Welcome to CNA Certification Advice and congratulations on your decision to pursue a career in the healthcare industry! The healthcare industry is one of the fastest growing sectors of the economy and the number of CNAs employed in the United States is expected to grow by over 20% in the next decade. By becoming a Certified Nursing Assistant (CNA) you will set yourself up for a career that will open doors to tremendous career opportunities and rewarding work in the healthcare industry. The ability to advance your career while being well-compensated in the healthcare industry are excellent reasons why many people decide to become a CNA, but new CNAs will also find out that the contributions they make to their patients lives, community and society to be equally rewarding. The work and dedication from CNAs is vital to the success of hospitals, doctor’s offices, nursing homes and any other healthcare provider where patients are managed. Once you become a Certified Nursing Assistant, it is safe to say that you will have a career where you have the opportunity to make a positive impact in your patient’s lives each and every day that you go to work!
The acronym CNA stands for Certified Nursing Assistant, but other positions in the industry that carry out similar job duties as a CNA are: State Tested Nurse Aid (STNA), Registered Nursing Assistant (RNA) and Licensed Nursing Assistant (LNA). While some of the job description details or certification requirements may differ a little within these positions, they all perform similar duties to that of a CNA. CNA is the most commonly used title for nursing assistants in the healthcare industry, but some states do use other acronyms to describe the title for these positions. For more information on training and/or certification in your state, please refer to the Training and Certification pages where you will find all the information that you will need for your desired state.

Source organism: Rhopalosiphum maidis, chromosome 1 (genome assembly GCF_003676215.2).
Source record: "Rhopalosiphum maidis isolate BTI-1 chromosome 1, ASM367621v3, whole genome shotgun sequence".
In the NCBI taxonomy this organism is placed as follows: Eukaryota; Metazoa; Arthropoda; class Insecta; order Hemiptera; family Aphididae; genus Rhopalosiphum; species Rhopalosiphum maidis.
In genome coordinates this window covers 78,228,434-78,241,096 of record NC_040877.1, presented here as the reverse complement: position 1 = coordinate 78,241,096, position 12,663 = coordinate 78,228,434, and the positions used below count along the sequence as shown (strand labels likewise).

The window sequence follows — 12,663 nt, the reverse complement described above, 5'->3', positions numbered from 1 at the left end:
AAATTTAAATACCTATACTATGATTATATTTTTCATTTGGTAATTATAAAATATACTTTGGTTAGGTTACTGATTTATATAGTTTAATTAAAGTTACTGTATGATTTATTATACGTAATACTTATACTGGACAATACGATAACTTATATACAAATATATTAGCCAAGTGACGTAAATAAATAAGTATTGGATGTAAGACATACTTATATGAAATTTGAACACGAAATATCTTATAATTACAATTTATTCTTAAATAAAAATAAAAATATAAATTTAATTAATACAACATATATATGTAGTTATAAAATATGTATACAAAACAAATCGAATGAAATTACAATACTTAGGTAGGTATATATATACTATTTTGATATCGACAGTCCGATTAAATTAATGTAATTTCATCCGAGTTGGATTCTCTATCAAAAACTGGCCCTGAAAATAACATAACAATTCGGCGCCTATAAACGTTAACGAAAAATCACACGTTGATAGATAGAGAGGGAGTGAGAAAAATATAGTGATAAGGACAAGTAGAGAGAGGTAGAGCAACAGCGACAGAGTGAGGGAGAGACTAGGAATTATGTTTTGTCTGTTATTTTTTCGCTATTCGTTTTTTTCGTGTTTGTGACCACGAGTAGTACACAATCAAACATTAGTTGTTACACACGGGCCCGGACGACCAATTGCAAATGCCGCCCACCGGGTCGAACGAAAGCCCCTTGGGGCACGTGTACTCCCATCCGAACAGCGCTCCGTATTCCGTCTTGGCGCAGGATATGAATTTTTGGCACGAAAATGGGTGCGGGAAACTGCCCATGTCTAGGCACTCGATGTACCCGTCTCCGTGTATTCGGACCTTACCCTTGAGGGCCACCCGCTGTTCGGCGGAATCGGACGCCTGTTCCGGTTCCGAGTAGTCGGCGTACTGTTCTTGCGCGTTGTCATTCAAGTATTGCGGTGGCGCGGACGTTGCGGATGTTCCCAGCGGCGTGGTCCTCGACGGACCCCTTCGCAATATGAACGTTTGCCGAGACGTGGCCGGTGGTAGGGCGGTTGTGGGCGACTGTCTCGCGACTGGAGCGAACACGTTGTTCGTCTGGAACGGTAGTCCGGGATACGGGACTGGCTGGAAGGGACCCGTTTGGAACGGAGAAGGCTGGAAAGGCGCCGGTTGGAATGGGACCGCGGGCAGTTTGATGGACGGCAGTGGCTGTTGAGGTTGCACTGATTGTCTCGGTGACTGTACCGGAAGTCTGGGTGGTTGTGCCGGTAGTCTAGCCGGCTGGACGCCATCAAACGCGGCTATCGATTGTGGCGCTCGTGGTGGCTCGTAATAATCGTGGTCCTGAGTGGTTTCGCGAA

CNAs and all nursing assistants are key components of their organizations as they have a variety of roles and responsibilities in wide range settings, but their core fundamental role is to assist their supervising Doctor and/or Registered Nurse in providing the best possible care for the patient. The following list contains examples of what a CNA may be expected to do during a typical workday:
- Record a patient’s vitals (temperature, blood pressure and heart rate)
- Clean, bathe and change patients
- Record patients symptoms/explanation for visit
- Assist patient with meal
- Move patient within the facility
- File paperwork
- Oversee patients medication (may require additional certification)
While these are some of the most common responsibilities for a CNA, there are many other tasks that they may be required/expected to be able to perform. However, there are also actions that CNAs are not legally allowed to do and those will be covered more in the state certification information.
Certified Nursing Assistants must have the proper training at a state-accredited program so that they can become certified. While the training is important so that they may be certified, it is equally important that the training program best prepare the student for their future position. CNAs have important duties in the healthcare industry and they need to be properly trained. Post-secondary education is a requirement for CNA certification and there are abundant options for prospective nursing assistants to learn their craft. Accredited CNA training programs are offered at community colleges, online programs and organizations like the Red Cross throughout the country. Before enrolling in a program you should confirm that the program is accredited in your state and the programs credit will be honored towards your states certification status. For more information please visit the “Certification” page.